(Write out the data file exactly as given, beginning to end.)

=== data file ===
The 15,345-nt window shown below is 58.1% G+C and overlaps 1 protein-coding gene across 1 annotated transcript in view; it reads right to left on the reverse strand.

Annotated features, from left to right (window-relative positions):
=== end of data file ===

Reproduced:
The 15,345-nt window shown below is 58.1% G+C and overlaps 1 protein-coding gene across 1 annotated transcript in view; it reads right to left on the reverse strand.

Annotated features, from left to right (window-relative positions):